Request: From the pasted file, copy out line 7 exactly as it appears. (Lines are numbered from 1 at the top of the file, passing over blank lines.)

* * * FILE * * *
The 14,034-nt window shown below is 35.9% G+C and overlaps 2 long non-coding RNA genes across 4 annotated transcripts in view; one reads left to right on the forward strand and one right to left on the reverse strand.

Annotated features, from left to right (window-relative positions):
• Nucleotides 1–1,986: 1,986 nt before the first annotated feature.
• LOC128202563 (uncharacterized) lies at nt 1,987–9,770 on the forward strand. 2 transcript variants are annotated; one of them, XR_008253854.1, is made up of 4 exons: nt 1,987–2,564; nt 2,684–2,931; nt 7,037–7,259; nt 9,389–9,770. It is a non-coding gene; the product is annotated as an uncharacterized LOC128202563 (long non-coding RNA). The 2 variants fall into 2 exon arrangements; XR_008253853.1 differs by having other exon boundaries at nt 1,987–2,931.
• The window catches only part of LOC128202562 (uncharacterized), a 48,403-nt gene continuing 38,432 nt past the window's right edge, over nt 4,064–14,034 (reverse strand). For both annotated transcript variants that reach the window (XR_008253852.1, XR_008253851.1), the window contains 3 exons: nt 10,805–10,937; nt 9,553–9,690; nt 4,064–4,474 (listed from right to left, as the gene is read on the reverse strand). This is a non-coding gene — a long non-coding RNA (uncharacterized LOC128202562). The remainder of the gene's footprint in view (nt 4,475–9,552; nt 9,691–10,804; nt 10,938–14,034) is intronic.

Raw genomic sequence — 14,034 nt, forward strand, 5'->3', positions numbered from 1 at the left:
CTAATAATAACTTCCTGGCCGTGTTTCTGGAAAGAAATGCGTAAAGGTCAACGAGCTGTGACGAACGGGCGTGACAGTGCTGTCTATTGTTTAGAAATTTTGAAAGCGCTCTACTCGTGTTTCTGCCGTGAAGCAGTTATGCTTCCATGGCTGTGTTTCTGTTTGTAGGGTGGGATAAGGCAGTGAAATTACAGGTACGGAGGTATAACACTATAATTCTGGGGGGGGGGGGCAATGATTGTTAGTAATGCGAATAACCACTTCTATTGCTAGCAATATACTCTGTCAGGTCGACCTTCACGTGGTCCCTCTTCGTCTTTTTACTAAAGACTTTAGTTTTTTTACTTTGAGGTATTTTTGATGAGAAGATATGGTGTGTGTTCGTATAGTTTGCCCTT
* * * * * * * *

CTAATAATAACTTCCTGGCCGTGTTTCTGGAAAGAAATGCGTAAAGGTCAACGAGCTGTGACGAACGGGCGTGACAGTGCTGTCTATTGTTTAGAAATTTTGAAAGCGCTCTACTCGTGTTTCTGCCGTGAAGCAGTTATGCTTCCATGGCTGTGTTTCTGTTTGTAGGGTGGGATAAGGCAGTGAAATTACAGGTACGGAGGTATAACACTATAATTCTGGGGGGGGGGGGCAATGATTGTTAGTAATGCGAATAACCACTTCTATTGCTAGCAATATACTCTGTCAGGTCGACCTTCACGTGGTCCCTCTTCGTCTTTTTACTAAAGACTTTAGTTTTTTTACTTTGAGGTATTTTTGATGAGAAGATATGGTGTGTGTTCGTATAGTTTGCCCTT